A Death In The Family

My dad passed away recently, hence the almost silence on the blog and social media, it was sudden but a good passing. A good passing but no less sad, because someone I love and was close to is gone. There is nothing like a death to bring the family close or closer. My dad was the one who brought the family together so it was only fitting that this trip back home bring me and my sister closer to the wider family. My family is huge, grand kids, kids, nieces, nephews etc the whole gang together. Some family members we’d never met to those we lost touch with. Such was the soul of my father, people knew him and he knew people and they loved him.


Burying your dad in my culture is no small task- it is a HUGE deal by any means. There are traditions to observe, who buys the coffin, what colours to wear, (there is always a colour scheme to any occasion), the rules of wearing no black, (past a certain age in yoruba culture we do not wear black to mourn the dead- my dad was 74 and had 11 grand children, this was a celebration of his life) what ankara to wear, what undertakers should bury him, what the undertakers should wear, what roles different family members should play… its a big thing. Its the prayer for every parent that their child bury them, but for us his girls, my sister and I, it was still emotional and sad. We were far apart in distance- I got to see him for the first time in a very long in the summer of this year, and I always thought I’d be back home to see him next year or in a couple years, he’d be there at my wedding to walk me down the aisle, wait around to see have children… I had all these prayers and wishes that were never to be, but I am glad for the life we had together. He got to see my sister get married, walk her down the aisle, give her away, observe the traditional wedding rites, meet her son, know his other grand children as well from my other siblings etc. and to that end I am grateful.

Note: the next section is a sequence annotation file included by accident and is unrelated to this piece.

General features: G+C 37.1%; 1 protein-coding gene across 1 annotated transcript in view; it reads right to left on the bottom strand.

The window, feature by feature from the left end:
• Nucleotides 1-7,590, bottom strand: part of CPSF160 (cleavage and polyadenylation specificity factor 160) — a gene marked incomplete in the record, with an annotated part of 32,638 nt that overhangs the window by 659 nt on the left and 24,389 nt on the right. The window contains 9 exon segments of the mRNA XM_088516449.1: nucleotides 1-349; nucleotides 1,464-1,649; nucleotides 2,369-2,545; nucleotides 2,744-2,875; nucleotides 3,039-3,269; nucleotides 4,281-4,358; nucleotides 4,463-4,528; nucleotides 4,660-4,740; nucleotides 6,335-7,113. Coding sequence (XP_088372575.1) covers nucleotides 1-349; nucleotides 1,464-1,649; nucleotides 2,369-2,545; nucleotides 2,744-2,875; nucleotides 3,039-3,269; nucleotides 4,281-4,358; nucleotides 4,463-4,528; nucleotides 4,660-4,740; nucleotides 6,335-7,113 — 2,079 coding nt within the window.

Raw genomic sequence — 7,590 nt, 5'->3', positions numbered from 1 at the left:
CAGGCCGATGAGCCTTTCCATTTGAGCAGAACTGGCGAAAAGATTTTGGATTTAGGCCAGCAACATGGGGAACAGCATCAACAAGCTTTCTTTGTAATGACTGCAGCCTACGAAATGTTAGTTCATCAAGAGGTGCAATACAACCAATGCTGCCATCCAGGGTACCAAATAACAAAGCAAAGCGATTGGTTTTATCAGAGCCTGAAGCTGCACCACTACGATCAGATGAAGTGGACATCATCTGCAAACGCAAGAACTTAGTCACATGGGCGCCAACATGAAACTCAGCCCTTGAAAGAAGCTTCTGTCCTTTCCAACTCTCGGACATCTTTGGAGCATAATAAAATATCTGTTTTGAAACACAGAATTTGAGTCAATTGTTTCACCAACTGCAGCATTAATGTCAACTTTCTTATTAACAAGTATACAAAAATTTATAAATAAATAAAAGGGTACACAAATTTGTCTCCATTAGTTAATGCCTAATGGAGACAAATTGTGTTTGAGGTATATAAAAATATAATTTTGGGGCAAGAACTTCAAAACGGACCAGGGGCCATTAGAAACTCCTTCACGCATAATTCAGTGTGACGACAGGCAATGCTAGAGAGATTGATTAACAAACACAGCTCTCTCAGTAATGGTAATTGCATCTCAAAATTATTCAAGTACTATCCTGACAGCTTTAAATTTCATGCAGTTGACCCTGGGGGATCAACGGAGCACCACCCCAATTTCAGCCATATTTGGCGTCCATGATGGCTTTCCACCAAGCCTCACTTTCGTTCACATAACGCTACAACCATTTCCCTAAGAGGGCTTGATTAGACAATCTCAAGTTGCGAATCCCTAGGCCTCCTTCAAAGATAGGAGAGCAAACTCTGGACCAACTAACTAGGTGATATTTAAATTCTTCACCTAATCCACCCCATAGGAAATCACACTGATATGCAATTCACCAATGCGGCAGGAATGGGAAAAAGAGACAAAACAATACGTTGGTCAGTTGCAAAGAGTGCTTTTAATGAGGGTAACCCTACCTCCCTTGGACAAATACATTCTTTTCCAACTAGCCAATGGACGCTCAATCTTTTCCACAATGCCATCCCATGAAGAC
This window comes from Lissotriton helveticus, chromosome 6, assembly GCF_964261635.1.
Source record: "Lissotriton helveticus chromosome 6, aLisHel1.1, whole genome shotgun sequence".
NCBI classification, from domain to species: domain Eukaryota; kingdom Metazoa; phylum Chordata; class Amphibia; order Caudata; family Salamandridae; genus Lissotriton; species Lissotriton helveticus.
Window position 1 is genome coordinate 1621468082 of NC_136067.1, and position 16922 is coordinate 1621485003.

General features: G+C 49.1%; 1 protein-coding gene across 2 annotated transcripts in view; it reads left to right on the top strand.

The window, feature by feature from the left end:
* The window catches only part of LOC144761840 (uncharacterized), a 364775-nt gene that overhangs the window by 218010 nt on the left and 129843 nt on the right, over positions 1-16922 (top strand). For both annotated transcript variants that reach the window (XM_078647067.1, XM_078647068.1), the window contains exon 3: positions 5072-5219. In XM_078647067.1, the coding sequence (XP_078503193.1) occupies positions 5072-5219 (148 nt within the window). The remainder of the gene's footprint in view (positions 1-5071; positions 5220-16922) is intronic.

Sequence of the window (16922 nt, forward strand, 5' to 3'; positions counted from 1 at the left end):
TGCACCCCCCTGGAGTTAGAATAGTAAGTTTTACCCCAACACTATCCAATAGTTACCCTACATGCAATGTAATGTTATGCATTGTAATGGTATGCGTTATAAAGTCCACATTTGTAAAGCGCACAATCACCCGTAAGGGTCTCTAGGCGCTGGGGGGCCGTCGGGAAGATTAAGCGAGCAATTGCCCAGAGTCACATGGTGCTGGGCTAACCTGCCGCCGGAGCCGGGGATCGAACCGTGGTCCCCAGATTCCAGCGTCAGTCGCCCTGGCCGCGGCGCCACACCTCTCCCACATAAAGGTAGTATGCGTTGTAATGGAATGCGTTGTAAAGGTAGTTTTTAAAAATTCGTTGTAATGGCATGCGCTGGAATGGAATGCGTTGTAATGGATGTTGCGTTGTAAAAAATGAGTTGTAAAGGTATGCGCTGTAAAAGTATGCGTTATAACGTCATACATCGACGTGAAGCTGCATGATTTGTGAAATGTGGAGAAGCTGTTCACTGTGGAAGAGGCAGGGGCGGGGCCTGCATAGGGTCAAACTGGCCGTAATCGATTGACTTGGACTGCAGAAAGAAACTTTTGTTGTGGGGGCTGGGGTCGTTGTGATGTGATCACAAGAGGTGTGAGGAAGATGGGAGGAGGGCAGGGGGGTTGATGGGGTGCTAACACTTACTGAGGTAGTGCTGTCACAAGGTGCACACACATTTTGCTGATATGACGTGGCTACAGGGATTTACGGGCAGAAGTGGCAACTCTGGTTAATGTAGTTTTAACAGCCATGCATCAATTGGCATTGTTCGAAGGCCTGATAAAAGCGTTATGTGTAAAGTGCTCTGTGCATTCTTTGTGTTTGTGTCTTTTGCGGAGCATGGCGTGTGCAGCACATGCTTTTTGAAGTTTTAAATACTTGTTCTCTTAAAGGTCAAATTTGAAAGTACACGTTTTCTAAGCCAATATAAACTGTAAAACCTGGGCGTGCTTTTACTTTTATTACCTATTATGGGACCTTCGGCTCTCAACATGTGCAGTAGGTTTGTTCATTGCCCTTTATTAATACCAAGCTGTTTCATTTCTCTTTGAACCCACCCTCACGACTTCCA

Its consoling that every one, every single person who knew my dad, was at the funeral, only had good things to say about my father. Like the song Fela sang, Water, E no get enemy. My father had no enemies, only friends, a lot of friends. He was a huge political influence, always on the ground of every campaign. He was much loved, and meant so much to so many, so this was not going to be just a simple funeral, everyone got their chance to say goodbye. He was a sports enthusiast; boxing, squash, an avid Liverpool supporter, obsessive even. He was a prankster, often hiding behind cupboards to jump out to scare people. He was also fun, super fun; he would walk into a bar, get on the piano and play the perfect rendition of The Way You Look Tonight and have the bar under a spell. When asked for an encore he’d admit to only knowing to play that one song…lol but he could read a music script like no other. His mother was an acclaimed writer who wrote one of the most famed stories in Nigerian Literature, Oluronbi’s Promise and she encouraged his artistic endeavours.

Remembering all of this, being told these stories, made this an even more wonderful send off and celebration.

We stayed in the house my dad grew up in- his cousin’s house where we spent countless holidays with my cousins. Fun times and many great memories. Seeing old faces and meeting new ones.


We haven’t been back in over twenty years and whilst our house was under repairs my aunt opened up her house to us. It was fun to see my nephew run around the compound, chasing chickens and goats, rolling in the grass and kicking up a ton of fun. Just like we did decades before him, and just like my dad did decades before us.


The swing set and wheel barrow above are as old as I can remember, we rolled around in the wheelbarrow and had a ball on the swing set. The trees are still as wild and big as ever, hanging over the house and providing much needed breeze when NEPA decides it has had enough of giving us a good thing. Gosh all those memories of time gone by.

Death is the only certainty in life, and every one of us must pay those dues, I guess what’s important is the legacy you leave for those you have left behind to remember you by. For my dad his was love and kindness; he was so quick to love, I don’t ever recall him being angry about anything, and he never sweat the small stuff. He was the most easy going and loved person I have ever known. I hope to lead a life like that.

Rest In Peace Dad.

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